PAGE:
Antimicrobial effect of bioceramic cements on multispecies microcosm biofilm: a confocal laser microscopy study
To assess the viability of multispecies microcosm biofilm after contact with NeoMTA Plus, Biodentine, and MTA Angelus.
Materials and methods
Fifty-four human dentin blocks (4 × 5 × 4 mm) were allocated to Hawley retainers, worn by six volunteers for 72 h. The blocks were then individually incubated in BHI broth for 21 days at 37 °C. At the end of experimental time for biofilm growth, the samples were randomly divided into four groups (n = 12): NeoMTA Plus, Biodentine, MTA Angelus, and negative control. The materials were placed in contact with the blocks. All samples were placed in cell-culture plate wells and incubated in BHI broth for 7 days at 37 °C. One sample from each volunteer (n = 6) was analyzed by SEM to describe the biofilm morphology. CLSM was performed to determine the percentage of viable biofilm biovolume. The data were statistically analyzed by one-way ANOVA and Tukey’s multiple comparison test (α = 5%).
SEM showed biofilm formed by spherical and rod-shaped bacteria surrounded by an extracellular matrix. No material was able to kill all biofilm cells, and all groups had more than 50% of viable bacteria. NeoMTA Plus was significantly different from the negative control group (P < .05).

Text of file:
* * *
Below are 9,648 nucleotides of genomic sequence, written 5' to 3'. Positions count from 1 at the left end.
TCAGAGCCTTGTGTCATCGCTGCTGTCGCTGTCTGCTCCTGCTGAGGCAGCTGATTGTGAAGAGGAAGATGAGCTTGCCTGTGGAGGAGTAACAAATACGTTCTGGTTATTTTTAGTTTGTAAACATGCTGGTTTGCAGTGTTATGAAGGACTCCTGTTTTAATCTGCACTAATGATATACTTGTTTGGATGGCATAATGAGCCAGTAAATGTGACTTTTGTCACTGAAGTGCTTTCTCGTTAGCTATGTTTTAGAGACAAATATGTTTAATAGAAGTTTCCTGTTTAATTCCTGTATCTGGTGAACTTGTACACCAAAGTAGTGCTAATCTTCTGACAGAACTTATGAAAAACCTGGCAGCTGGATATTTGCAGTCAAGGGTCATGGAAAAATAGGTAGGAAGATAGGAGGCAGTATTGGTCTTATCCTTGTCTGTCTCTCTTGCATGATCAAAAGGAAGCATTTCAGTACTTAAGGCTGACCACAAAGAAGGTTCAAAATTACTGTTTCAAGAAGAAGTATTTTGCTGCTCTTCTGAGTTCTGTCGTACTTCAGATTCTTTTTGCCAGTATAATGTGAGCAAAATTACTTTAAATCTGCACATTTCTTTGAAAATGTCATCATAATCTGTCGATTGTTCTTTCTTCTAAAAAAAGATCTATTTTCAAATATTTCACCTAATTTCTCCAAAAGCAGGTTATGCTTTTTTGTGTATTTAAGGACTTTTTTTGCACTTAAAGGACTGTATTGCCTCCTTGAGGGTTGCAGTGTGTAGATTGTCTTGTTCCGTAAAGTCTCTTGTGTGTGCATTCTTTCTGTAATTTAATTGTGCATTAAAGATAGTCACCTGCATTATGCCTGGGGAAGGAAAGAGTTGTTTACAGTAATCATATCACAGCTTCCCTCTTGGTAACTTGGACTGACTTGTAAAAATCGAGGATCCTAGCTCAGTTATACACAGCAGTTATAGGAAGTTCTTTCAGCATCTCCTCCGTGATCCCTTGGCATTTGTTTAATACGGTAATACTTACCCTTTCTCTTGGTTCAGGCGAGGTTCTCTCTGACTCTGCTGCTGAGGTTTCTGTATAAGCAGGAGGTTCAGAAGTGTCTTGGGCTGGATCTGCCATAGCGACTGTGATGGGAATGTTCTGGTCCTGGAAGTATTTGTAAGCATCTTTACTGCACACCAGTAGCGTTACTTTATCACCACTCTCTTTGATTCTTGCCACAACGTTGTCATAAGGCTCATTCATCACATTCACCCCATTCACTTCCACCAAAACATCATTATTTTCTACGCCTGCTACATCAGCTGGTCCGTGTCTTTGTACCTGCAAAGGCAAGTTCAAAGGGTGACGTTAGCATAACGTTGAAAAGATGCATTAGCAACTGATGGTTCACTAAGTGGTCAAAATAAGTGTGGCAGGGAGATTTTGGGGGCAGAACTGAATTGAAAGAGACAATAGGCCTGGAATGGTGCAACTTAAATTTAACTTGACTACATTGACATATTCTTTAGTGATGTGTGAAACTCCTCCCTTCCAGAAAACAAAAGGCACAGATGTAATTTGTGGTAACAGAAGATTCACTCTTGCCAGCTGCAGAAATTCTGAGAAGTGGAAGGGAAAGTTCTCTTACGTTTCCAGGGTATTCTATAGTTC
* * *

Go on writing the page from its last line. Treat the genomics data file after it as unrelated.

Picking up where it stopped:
All tested materials were not effective against multispecies microcosm biofilm.
NeoMTA Plus, Biodentine, and MTA Angelus were not effective against multispecies microcosm biofilm. It is essential to understand that these bioceramic cements are indicated for infected clinical situations. Thus, complementary disinfection procedures should be conducted prior to filling with these materials.
KeywordsAntimicrobial agents Biofilm Confocal microscopy Mineral trioxide aggregate Tricalcium silicate
The authors would like to thank the Microscopy and Microanalyses Center (CMM) and the Laboratory of Oral Biochemistry and Microbiology (LABIM) of the Federal University of Rio Grande do Sul (UFRGS).
This study was conducted at the School of Dentistry, Federal University of Rio Grande do Sul (Oral Biochemistry and Microbiology laboratory). The authors (Alexander Pompermayer Jardine, Ramiro Martins Quintana, and Ivana Maria Zaccara) received funding from Coordenação de Aperfeiçoamento de Pessoal de Ensino Superior (CAPES) Agency, Brazil.
Compliance with ethical standards
Conflict of interest
The authors declare that they have no conflict of interest.
The present study was approved by the Research Ethics Committee of the Federal University of Rio Grande do Sul, Porto Alegre, Brazil (CAAE 51315215.7.0000.5342).
All procedures performed in studies involving human participants were in accordance with the ethical standards of the Institutional Review Board and with the 1964 Helsinki declaration and its later amendments or comparable ethical standards.
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